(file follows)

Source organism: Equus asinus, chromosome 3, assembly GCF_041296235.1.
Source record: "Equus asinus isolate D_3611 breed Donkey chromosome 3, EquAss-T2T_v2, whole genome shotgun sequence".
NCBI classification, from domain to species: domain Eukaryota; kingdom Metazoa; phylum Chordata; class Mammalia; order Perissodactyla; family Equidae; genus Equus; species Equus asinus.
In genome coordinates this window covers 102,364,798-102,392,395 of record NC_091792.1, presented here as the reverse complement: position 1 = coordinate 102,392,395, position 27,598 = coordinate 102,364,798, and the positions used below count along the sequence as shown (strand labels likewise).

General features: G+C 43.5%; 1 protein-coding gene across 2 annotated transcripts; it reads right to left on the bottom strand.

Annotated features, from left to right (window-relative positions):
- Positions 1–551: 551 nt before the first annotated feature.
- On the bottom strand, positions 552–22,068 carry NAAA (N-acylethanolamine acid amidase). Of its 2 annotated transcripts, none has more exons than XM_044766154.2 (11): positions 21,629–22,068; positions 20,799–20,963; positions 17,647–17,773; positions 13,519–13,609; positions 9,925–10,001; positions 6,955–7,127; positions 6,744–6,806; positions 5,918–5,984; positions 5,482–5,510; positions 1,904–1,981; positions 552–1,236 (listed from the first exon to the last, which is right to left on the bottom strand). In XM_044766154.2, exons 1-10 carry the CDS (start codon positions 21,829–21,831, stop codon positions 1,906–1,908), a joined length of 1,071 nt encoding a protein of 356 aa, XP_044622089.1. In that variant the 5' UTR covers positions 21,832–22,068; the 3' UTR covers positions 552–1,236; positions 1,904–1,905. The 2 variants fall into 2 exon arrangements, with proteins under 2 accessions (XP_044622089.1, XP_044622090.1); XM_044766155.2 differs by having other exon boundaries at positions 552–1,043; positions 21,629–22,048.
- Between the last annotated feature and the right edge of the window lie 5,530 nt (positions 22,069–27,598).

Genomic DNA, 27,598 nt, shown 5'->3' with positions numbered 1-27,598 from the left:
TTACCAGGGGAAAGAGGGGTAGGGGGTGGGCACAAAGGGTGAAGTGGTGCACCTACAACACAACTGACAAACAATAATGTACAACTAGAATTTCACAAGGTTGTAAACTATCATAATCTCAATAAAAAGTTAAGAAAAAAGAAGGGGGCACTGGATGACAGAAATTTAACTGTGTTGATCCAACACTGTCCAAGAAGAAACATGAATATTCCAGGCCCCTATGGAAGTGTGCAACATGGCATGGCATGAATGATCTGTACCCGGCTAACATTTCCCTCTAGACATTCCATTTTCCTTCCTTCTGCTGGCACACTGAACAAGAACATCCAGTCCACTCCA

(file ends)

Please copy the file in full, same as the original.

Source organism: Equus asinus, chromosome 3, assembly GCF_041296235.1.
Source record: "Equus asinus isolate D_3611 breed Donkey chromosome 3, EquAss-T2T_v2, whole genome shotgun sequence".
NCBI classification, from domain to species: domain Eukaryota; kingdom Metazoa; phylum Chordata; class Mammalia; order Perissodactyla; family Equidae; genus Equus; species Equus asinus.
In genome coordinates this window covers 102,364,798-102,392,395 of record NC_091792.1, presented here as the reverse complement: position 1 = coordinate 102,392,395, position 27,598 = coordinate 102,364,798, and the positions used below count along the sequence as shown (strand labels likewise).

General features: G+C 43.5%; 1 protein-coding gene across 2 annotated transcripts; it reads right to left on the bottom strand.

Annotated features, from left to right (window-relative positions):
- Positions 1–551: 551 nt before the first annotated feature.
- On the bottom strand, positions 552–22,068 carry NAAA (N-acylethanolamine acid amidase). Of its 2 annotated transcripts, none has more exons than XM_044766154.2 (11): positions 21,629–22,068; positions 20,799–20,963; positions 17,647–17,773; positions 13,519–13,609; positions 9,925–10,001; positions 6,955–7,127; positions 6,744–6,806; positions 5,918–5,984; positions 5,482–5,510; positions 1,904–1,981; positions 552–1,236 (listed from the first exon to the last, which is right to left on the bottom strand). In XM_044766154.2, exons 1-10 carry the CDS (start codon positions 21,829–21,831, stop codon positions 1,906–1,908), a joined length of 1,071 nt encoding a protein of 356 aa, XP_044622089.1. In that variant the 5' UTR covers positions 21,832–22,068; the 3' UTR covers positions 552–1,236; positions 1,904–1,905. The 2 variants fall into 2 exon arrangements, with proteins under 2 accessions (XP_044622089.1, XP_044622090.1); XM_044766155.2 differs by having other exon boundaries at positions 552–1,043; positions 21,629–22,048.
- Between the last annotated feature and the right edge of the window lie 5,530 nt (positions 22,069–27,598).

Genomic DNA, 27,598 nt, shown 5'->3' with positions numbered 1-27,598 from the left:
TTACCAGGGGAAAGAGGGGTAGGGGGTGGGCACAAAGGGTGAAGTGGTGCACCTACAACACAACTGACAAACAATAATGTACAACTAGAATTTCACAAGGTTGTAAACTATCATAATCTCAATAAAAAGTTAAGAAAAAAGAAGGGGGCACTGGATGACAGAAATTTAACTGTGTTGATCCAACACTGTCCAAGAAGAAACATGAATATTCCAGGCCCCTATGGAAGTGTGCAACATGGCATGGCATGAATGATCTGTACCCGGCTAACATTTCCCTCTAGACATTCCATTTTCCTTCCTTCTGCTGGCACACTGAACAAGAACATCCAGTCCACTCCA